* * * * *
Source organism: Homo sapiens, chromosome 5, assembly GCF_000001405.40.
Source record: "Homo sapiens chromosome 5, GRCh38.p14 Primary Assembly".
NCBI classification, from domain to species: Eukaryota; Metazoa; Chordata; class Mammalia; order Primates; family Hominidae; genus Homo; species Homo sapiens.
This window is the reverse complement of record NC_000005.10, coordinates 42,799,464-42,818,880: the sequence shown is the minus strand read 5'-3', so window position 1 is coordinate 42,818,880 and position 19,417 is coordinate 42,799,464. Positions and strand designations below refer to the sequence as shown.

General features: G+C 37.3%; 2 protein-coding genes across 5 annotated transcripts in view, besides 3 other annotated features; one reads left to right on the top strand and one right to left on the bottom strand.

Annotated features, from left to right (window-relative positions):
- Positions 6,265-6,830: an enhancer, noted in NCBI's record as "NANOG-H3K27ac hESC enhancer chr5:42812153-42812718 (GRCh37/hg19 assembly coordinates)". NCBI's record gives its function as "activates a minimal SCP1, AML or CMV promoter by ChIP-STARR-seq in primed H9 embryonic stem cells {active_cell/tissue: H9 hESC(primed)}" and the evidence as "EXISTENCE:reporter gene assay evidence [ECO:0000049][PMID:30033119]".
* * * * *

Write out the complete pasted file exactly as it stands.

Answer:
Source organism: Homo sapiens, chromosome 5, assembly GCF_000001405.40.
Source record: "Homo sapiens chromosome 5, GRCh38.p14 Primary Assembly".
NCBI classification, from domain to species: Eukaryota; Metazoa; Chordata; class Mammalia; order Primates; family Hominidae; genus Homo; species Homo sapiens.
This window is the reverse complement of record NC_000005.10, coordinates 42,799,464-42,818,880: the sequence shown is the minus strand read 5'-3', so window position 1 is coordinate 42,818,880 and position 19,417 is coordinate 42,799,464. Positions and strand designations below refer to the sequence as shown.

General features: G+C 37.3%; 2 protein-coding genes across 5 annotated transcripts in view, besides 3 other annotated features; one reads left to right on the top strand and one right to left on the bottom strand.

Annotated features, from left to right (window-relative positions):
- Positions 6,265-6,830: an enhancer, noted in NCBI's record as "NANOG-H3K27ac hESC enhancer chr5:42812153-42812718 (GRCh37/hg19 assembly coordinates)". NCBI's record gives its function as "activates a minimal SCP1, AML or CMV promoter by ChIP-STARR-seq in primed H9 embryonic stem cells {active_cell/tissue: H9 hESC(primed)}" and the evidence as "EXISTENCE:reporter gene assay evidence [ECO:0000049][PMID:30033119]".